According to the Wall Street Journal, the fastest growing segment of the e-cigarette industry is the sale of the devices called vaporizers. The upsurge in the sales of these "do-it-yourself" devices are causing headaches for the big tobacco companies. All across America small mom & pop vapor specialty shops are opening, and these shops are cramming their shelves with various flavors of e-liquid.
Alongside these e-juice products are devices and accessories called refillable cartridges, heating coils, liquid drippers, that customers use to build their own. What these shops do not stock is the mainstream e-cigarette brands. While the cig-a-likes still make up the largest part of the e-cigarette market ----which could top $2 billion this year--- the fastest growth is coming from these customizable devices called vaporizers.
These vaporizers resemble a large fountain pen. They hold more liquid than the national brands produce larger vapor clouds and most importantly last longer. These devices allow the user to mix and match hardware to build their own, hence the term, 're-build-able.'
The WSJ article also pointed out, Sales of standard e-cigarettes at convenience stores rose 71% to $562 million in the 52 weeks through May 10, but rose only 3.6% over the most-recent 12 weeks, according to Wells Fargo. Although there are no reliable data for overall sales, Wells Fargo estimates vaporizers are growing twice as fast, approaching 50% of total e-cigarette sales.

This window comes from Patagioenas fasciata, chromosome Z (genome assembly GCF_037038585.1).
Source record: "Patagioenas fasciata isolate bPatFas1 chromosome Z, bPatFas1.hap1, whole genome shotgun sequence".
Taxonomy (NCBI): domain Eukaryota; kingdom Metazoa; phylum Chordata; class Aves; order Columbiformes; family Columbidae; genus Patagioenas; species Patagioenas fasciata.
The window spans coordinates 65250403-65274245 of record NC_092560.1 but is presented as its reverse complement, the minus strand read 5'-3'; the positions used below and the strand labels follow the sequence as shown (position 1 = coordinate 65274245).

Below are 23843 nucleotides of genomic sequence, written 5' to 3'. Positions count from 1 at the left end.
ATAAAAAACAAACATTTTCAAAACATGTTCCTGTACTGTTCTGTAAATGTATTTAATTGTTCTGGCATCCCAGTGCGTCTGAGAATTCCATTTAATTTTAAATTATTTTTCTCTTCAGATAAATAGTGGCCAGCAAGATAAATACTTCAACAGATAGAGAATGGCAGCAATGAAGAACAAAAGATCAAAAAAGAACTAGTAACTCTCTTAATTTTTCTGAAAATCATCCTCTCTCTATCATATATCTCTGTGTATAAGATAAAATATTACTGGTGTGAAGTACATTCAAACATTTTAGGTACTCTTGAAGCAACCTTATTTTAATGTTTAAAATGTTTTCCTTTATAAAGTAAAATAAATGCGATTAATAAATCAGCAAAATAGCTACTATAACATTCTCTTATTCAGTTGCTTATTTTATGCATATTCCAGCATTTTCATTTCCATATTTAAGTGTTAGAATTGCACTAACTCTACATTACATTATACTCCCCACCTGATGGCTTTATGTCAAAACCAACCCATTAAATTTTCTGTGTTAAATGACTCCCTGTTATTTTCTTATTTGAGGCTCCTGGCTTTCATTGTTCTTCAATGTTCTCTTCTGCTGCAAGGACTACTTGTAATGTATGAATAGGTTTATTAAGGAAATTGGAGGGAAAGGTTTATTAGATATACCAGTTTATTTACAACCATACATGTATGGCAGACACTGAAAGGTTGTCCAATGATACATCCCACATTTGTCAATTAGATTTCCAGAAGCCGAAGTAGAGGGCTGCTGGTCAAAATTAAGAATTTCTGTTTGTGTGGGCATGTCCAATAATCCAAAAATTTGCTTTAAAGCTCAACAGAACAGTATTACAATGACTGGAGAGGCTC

One of the common themes we are hearing from the users of e-cigs is that these vaporizers are cheaper and better than the national brands. Vaporizers can pack more than five times the e-juice and battery power than the smaller cig-a-likes. They also deliver a deeper throat hit. The vaporizers are cheaper to use as well. A 15ml bottle of e-liquid cost on average around $9.99 compared to $12 for a 1ml 5-pack from the national brands.
Vaporizers currently "deliver a superior consumer experience at a better value,'' conceded Lorillard Chief Executive Murray Kessler last month, discussing with analysts why the company's e-cigarette revenue slipped to $51 million in the first quarter from $54 million in the fourth quarter. Lorillard is upgrading Blu's technology this year but hasn't ruled out launching a vaporizer.[Source: WSJ ]